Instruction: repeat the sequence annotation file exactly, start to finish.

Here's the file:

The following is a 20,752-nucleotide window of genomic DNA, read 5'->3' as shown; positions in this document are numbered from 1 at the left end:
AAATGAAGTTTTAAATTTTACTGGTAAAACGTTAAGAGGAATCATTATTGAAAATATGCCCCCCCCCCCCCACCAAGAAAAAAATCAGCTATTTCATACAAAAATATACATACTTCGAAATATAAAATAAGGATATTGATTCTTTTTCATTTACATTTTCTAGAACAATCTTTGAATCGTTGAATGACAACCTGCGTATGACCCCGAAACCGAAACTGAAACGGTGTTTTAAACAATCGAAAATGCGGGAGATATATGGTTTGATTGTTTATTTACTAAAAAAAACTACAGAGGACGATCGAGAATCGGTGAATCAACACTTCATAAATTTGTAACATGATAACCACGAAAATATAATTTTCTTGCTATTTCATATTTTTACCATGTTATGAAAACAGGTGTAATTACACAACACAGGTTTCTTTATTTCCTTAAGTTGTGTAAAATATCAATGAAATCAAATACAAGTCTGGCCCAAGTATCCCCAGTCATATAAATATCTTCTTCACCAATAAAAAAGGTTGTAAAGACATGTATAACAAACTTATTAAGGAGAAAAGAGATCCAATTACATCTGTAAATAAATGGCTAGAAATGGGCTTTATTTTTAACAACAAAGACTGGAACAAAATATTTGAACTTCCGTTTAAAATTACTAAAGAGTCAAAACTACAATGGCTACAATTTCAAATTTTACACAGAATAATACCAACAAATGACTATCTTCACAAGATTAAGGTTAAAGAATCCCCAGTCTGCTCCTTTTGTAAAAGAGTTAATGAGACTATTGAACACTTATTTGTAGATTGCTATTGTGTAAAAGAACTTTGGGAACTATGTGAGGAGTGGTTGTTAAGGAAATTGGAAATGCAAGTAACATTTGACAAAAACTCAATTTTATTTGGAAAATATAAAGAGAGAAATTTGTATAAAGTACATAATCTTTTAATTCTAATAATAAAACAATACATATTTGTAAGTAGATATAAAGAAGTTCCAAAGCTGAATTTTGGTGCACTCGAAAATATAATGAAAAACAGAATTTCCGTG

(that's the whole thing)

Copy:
The following is a 20,752-nucleotide window of genomic DNA, read 5'->3' as shown; positions in this document are numbered from 1 at the left end:
AAATGAAGTTTTAAATTTTACTGGTAAAACGTTAAGAGGAATCATTATTGAAAATATGCCCCCCCCCCCCCACCAAGAAAAAAATCAGCTATTTCATACAAAAATATACATACTTCGAAATATAAAATAAGGATATTGATTCTTTTTCATTTACATTTTCTAGAACAATCTTTGAATCGTTGAATGACAACCTGCGTATGACCCCGAAACCGAAACTGAAACGGTGTTTTAAACAATCGAAAATGCGGGAGATATATGGTTTGATTGTTTATTTACTAAAAAAAACTACAGAGGACGATCGAGAATCGGTGAATCAACACTTCATAAATTTGTAACATGATAACCACGAAAATATAATTTTCTTGCTATTTCATATTTTTACCATGTTATGAAAACAGGTGTAATTACACAACACAGGTTTCTTTATTTCCTTAAGTTGTGTAAAATATCAATGAAATCAAATACAAGTCTGGCCCAAGTATCCCCAGTCATATAAATATCTTCTTCACCAATAAAAAAGGTTGTAAAGACATGTATAACAAACTTATTAAGGAGAAAAGAGATCCAATTACATCTGTAAATAAATGGCTAGAAATGGGCTTTATTTTTAACAACAAAGACTGGAACAAAATATTTGAACTTCCGTTTAAAATTACTAAAGAGTCAAAACTACAATGGCTACAATTTCAAATTTTACACAGAATAATACCAACAAATGACTATCTTCACAAGATTAAGGTTAAAGAATCCCCAGTCTGCTCCTTTTGTAAAAGAGTTAATGAGACTATTGAACACTTATTTGTAGATTGCTATTGTGTAAAAGAACTTTGGGAACTATGTGAGGAGTGGTTGTTAAGGAAATTGGAAATGCAAGTAACATTTGACAAAAACTCAATTTTATTTGGAAAATATAAAGAGAGAAATTTGTATAAAGTACATAATCTTTTAATTCTAATAATAAAACAATACATATTTGTAAGTAGATATAAAGAAGTTCCAAAGCTGAATTTTGGTGCACTCGAAAATATAATGAAAAACAGAATTTCCGTG